Stone Fruit Jam
When it comes to summertime stone fruit, pies are often the first thing to come to mind, but jam made with peaches, plums and apricots is just as delicious and lasts much longer. Naturally rich in pectin and high in acidity, these fruits make for jam with rich textures and the best balance of sweet and tart. When choosing your fruit, look for pieces that are just ripe rather than overly ripe, as stone fruit tends to lose pectin and acidity the older it gets.
- Serves: 4 persons
- 4 ½pounds/2 kilograms peaches, nectarines, plums or apricots, pitted, sliced or cut into 1-inch chunks
- 2 ¾cups/550 grams granulated sugar
- 3tablespoons fresh lemon or lime juice (from about 2 lemons or limes)
- Add-ins (optional, see note)
Step 1Toss fruit and sugar together in a large, heavy-bottomed pot. Let sit for at least 15 minutes or up to overnight, tossing periodically to coat and to dissolve the sugar. (This will help coax the juices out of the fruit.)
Step 2Place a small plate in the refrigerator to chill. (You’ll use this later.)
Step 3Bring the fruit to a strong simmer over medium heat until the skins burst and the juices start to boil, 10 to 15 minutes. If using a vanilla bean as an add-in, put it in the pot now.
Step 4Increase the heat to medium–high. Cook the jam, stirring occasionally with a wooden spoon or spatula at first and more frequently as juices thicken until most of the liquid has evaporated and the fruit has begun to break down, about 25 to 35 minutes. How much it breaks down will depend on the type of fruit and how ripe it is. (For example, peaches are likely to retain their shape, while plums and apricots will break down almost entirely.)
Step 5As the jam cooks, the liquid reduces, the sugars thicken and the natural pectins activate. You’ll notice the liquid go from a rapid, rolling boil with smaller bubbles to a slow, thick, tarlike boil with larger bubbles. This is the stage at which it’s most important to stir constantly along the bottom of the pot to prevent scorching and sticking. (Sugar is heavier than water and will concentrate there, increasing the chance that the fruit will burn.) It’s also the stage at which splattering may occur, so take care in stirring.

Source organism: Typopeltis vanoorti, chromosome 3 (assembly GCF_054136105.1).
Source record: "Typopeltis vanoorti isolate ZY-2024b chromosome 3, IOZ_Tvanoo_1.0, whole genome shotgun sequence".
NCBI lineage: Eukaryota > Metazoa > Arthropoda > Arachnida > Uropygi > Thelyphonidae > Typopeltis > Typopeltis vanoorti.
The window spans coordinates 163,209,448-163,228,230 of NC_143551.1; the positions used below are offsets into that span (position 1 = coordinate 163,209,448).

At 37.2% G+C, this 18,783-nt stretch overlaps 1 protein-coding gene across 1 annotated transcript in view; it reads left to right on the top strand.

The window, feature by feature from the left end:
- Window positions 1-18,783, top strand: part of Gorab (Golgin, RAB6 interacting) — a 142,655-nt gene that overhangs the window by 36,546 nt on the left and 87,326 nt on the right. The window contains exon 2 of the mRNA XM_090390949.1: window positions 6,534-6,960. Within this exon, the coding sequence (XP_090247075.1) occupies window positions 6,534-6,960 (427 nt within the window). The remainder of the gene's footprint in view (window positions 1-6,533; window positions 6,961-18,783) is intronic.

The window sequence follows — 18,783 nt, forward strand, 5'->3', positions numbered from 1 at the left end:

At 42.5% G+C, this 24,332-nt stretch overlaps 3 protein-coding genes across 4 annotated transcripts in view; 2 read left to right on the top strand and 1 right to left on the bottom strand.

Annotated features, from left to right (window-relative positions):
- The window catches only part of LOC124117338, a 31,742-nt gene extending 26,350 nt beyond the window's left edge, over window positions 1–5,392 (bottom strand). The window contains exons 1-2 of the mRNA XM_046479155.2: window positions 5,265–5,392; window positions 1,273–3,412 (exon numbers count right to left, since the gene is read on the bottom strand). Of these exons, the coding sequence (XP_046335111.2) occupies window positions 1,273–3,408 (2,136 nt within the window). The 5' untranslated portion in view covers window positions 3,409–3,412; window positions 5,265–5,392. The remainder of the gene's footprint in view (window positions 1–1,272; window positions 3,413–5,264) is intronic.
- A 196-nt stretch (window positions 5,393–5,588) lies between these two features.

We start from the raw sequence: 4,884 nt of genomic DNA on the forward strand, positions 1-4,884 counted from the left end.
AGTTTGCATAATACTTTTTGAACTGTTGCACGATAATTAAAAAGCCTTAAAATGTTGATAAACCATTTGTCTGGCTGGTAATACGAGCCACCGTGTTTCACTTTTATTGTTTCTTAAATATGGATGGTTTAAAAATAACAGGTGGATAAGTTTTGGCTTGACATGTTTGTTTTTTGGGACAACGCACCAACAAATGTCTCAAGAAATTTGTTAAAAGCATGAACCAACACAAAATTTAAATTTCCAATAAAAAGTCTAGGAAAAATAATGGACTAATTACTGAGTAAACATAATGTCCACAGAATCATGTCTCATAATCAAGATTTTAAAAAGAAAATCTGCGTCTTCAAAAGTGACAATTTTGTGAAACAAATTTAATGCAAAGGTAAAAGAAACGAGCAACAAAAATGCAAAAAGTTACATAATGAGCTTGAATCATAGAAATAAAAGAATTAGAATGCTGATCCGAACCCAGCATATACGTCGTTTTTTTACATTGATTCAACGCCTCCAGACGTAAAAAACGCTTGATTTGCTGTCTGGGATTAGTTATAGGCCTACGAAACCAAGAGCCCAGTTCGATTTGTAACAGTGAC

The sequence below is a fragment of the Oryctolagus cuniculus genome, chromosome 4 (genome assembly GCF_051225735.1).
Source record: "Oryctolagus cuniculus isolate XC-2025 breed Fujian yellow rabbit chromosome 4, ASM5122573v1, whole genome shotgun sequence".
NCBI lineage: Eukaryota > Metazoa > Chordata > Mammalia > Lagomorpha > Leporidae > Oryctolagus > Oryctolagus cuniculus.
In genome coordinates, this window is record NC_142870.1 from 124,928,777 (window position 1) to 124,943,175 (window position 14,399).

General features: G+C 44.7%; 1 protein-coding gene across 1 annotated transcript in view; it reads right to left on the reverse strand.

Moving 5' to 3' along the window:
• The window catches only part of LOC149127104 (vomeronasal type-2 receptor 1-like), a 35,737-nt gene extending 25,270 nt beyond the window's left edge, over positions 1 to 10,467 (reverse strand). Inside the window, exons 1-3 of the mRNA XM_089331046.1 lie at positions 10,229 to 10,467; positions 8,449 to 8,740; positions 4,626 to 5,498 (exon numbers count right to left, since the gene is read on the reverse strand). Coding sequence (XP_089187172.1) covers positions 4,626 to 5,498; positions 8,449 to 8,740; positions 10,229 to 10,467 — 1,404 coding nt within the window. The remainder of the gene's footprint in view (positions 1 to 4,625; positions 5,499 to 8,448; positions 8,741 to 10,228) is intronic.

Step 6When the jam reaches a slow, thick boil, add lemon juice and any of the add-ins (see note). Continue to cook, stirring constantly until the jam has returned to its previously thickened state, about another 5 minutes. To test the consistency, spoon a bit of jam onto the chilled plate, return it to the refrigerator and chill for 2 minutes. Drag your finger through it: It should hold its shape on either side without appearing watery or runny. If it’s not there yet, cook it a few minutes more.
Step 7Remove from heat, and pick out vanilla bean, if you added it earlier. Divide between jars, leaving 1/4 inch of space at the top of the jar, and seal immediately. Can the jams (see our How to Make Jam guide for more instruction), or store in the refrigerator, using them up within a couple of weeks.